Agathangelos 12°. 678 pp. with interleaved engraved frontispiece and title page, contemporary binding with marbled paper bards and leather spine, gilt embossed decoration and lettering on the spine (paper with minor staining, binding rubbed and worn with tiny holes on the spine). A rare early edition of Agathangelos’es History of Armenia, one of the most influential texts on the early Christianity in the country. The history focuses on the 4th century, in the time of Gregory the Illuminator (c.?257 – c.?331), the first head of the Armenian Apostolic Church, who, in 301, converted Armenia to Christianity, making it the first country to embrace Christianity officially. The author Agathangelos (c. 4th or 5th centuries AD) was a supposed secretary of Tiridates III, King of Armenia (287–330) and the first author to record the life of St. Gregory. The text is considered one of the pillars of Armenian history. The first edition of this highly important work for the history of Armenians was first printed in 1709 in Istanbul by Grigor Marzuantsi. The second edition followed in 1822. The Armenian press on the island of San Lazzaro in Venice printed the revised and correctd text in 1835, 1862 and 1930. Our book is the fourth general edition, and second Venice edition of the text, bearing the engraved title page and frontispiece of the previous edition from 1835. The book was printed by the press of the Mekhitarists, a congregation of Benedictine monks of the Armenian Catholic Church, on the island of San Lazzaro in Venice. The order was founded in Mkhitar Sebastatsi, in 1717, with a goal to nourish the Armenian culture, and mostly preserve the literature under the Ottoman Empire. In the same year, during the tensions between the Ottoman and Venetians, Venice gave an island San Lorenzo to the order, where they established their centre. In the next decades they translated and printed books, pamphlets, prints and maps in Armenian language, meant for export among Armenians around the world. The monastery also collected an important valuable library. Another big Armenian centre was the Mekhitarist Monastery (Mechitaristenkirche), founded in 1810 in Vienna, Austria. All the editions are rare. Worldcat only lists two examples of this 1862 edition (The British Library, OCLC 861640351, and the Bavarian State Library, OCLC 163202327), although it is not clear, if any of the other recorded examples (6 examples found on Worldcat) have been wrongly listed as an 1835 edition due to the older title page.
Liederbuch - von dem Algier’schen Liederschatz

Liederbuch – von dem Algier’schen Liederschatz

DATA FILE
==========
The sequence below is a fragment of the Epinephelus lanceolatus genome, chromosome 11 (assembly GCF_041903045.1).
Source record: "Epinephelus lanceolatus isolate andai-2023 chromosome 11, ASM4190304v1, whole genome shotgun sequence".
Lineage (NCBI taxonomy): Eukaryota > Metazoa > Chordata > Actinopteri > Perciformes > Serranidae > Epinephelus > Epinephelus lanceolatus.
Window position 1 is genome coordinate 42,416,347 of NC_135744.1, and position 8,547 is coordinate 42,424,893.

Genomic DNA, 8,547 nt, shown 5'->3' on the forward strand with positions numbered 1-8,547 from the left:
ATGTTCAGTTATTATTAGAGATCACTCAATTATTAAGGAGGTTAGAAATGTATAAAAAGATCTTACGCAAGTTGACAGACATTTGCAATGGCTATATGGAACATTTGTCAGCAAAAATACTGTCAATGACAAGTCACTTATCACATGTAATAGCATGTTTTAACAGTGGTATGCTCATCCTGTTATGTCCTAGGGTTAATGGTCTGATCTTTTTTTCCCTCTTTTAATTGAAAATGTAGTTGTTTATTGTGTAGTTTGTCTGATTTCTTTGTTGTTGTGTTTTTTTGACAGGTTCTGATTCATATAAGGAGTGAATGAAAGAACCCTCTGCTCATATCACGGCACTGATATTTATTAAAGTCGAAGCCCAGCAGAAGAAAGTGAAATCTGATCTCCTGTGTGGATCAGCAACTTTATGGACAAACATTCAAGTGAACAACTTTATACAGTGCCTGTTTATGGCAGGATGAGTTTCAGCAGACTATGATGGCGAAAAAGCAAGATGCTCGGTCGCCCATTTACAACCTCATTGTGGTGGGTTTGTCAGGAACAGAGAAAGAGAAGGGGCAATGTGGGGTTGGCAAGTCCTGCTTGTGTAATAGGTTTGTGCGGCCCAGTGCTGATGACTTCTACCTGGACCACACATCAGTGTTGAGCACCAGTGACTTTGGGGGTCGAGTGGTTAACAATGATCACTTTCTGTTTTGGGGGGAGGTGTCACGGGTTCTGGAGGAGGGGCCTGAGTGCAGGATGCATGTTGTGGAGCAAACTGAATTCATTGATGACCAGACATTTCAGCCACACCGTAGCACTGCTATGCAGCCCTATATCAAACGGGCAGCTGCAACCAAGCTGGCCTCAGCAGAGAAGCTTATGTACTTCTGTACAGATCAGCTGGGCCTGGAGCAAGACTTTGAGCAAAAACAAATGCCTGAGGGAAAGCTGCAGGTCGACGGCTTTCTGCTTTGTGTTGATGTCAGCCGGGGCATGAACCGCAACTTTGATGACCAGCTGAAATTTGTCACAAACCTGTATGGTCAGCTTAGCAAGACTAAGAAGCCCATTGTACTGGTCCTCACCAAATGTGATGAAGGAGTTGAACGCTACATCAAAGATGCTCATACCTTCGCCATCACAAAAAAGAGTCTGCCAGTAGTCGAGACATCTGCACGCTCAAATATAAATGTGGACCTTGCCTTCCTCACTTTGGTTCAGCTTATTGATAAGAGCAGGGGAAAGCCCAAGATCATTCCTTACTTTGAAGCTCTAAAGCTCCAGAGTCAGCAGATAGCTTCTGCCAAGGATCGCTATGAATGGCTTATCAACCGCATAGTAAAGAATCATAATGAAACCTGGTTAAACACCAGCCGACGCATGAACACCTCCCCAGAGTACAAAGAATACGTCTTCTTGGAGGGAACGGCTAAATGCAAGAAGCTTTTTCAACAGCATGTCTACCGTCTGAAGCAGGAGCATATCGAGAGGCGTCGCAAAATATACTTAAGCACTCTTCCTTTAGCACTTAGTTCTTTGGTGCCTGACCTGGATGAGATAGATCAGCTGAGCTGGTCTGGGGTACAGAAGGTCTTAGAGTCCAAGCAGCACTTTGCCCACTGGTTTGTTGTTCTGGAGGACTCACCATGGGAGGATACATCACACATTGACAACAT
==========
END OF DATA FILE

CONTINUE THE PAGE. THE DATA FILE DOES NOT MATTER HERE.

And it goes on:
Gustav FRASCH (1834 - 1917). 8°: Manuscript, 190 ff. in pen, interspersed with 13 colour printed illustrations, bound in contemporary half calf with marbled boards, pastedown manuscript title to front cover (Very Good, some mild even toning and some light sporadic staining; binding with light marginal wear). GERMAN IMMIGRATION TO TEXAS: A curious manuscript ‘Liederbuch’ composed in Germany by a young Gustav Frasch, not long before he emigrated to America, subsequently becoming one of San Antonio, Texas’s most prominent citizens; an intellectually adventurous work epitomizing the mentality of the American immigrant experience. While much has been written about the experiences of German immigrants to America once they arrived in their new homeland, relatively little had been explored about the thoughts and aspirations of the same individuals before they left Germany. Just what motivated someone to leave everything they had ever known behind and to seek an entirely new life in a faraway, unfamiliar land? Indeed, it is this same spirit that created America, boldly exemplified by the great waves of early German immigration to Texas. The present curious work is the original manuscript ‘Liederbuch’ (Songbook) compiled in 1850 by Gustav Frasch, then a 16-year old living in Hessigheim, Germany. Four years later Frasch immigrated to America, where he became one the leading residents of San Antonio, Texas during the second half of the 19th Century. The present work epitomizes the sense of wanderlust that Frasch and many other young Germans felt during this period, longing to leave a predictable life in Germany for adventure and excitement in America. In the present work, Frasch painstakingly copied out 455 songs and poems, many concerning diverse international subjects. His written text is interspersed with printed, coloured illustrations, some featuring portraits of foreign adventurers, such as Captain James Cook and Napoleon Bonaparte. Taken altogether, the work is the product of an insatiably curious and adventurous spirit, harnessing the mentality of those who dared to make the voyage across the high seas to America. Gustav Frasch: Community Leader of San Antonio during the Second Half of the 19th Century Gustav Frasch (1834 – 1917) was one of the most prominent citizens of San Antonio, Texas during the second half of the 19th Century. He was born in Hessigheim, near Heilbronn, in Württemberg, Germany, the son of a successful merchant. He received a good education in local schools, and for four years apprenticed as a merchant. However, as the present Liederbuch proves, Frasch was a highly and intelligent and restless young man who longed to escape the relatively comfortable, yet staid, existence of a small-town German trader for a life of adventure in a faraway land. Like thousands of his countrymen before, Frasch was attracted to America, and in 1854, he sailed across the Atlantic aboard the St. Nicholas, landing at New York. He remained there for a year before moving to Cincinnati, where he joined the U.S. Army. He joined Company K, Second Cavalry, then one of only three cavalry regiments in America. He was posted to Fort Belknap (today in Young County), Texas, and in 1856 made his first visit to San Antonio. In 1860, Frasch was discharged from the army and settled at the German colony at Fredericksburg (Gillespie County), Texas, where he married fellow German immigrant, Aliss Christina Schuessler. He took up ranching, but the Civil War suddenly interrupted his new endeavours. He soon found himself as a brigade quartermaster in the Confederate Army, serving in Shreveport, Louisiana. In 1864, Frasch moved to San Antonio, where he worked as a Confederate administrator based in the Alamo. He also served as a lieutenant in the Third Texas Frontier Battalion, protecting frontier settlers from marauders, while also being elected Chief Justice of Gillespie County. After the war, he served as a military administrator in the U.S. Army based in San Antonio. In 1872, Frasch was elected city assessor of San Antonio, serving in that position for 23 years, until 1895. During his generation in the post, which oversaw all property development across the city, Frasch played major role in the rise of San Antonio which grew during his tenure from a town of 12,000 inhabitants to metropolitan centre of 65,000 residents. Frasch was also owned a highly lucrative notary public practice, and in 1879 he was able to build a grand family home at 901 Avenue C. Writing in 1907, when Frasch was still alive, A Twentieth Century History of Southwest Texas opined that: "Mr. Frasch is undoubtedly one of the best known residents of the City [San Antonio]. No higher testimonial of capable service could he given than his long continuance in a position in regard to which the public is apt to be extremely critical if there is the slightest chance to claim partiality or unjust discrimination. His political integrity, however, stands as an unquestioned fact in his career and he receives and merits the respect and confidence of all who know him." References: Cf. [Re: Frasch’s Biography:] A Twentieth Century History of Southwest Texas, volume 1 (New York: The Lewis Publishing Company, 1907), pp. 179-182.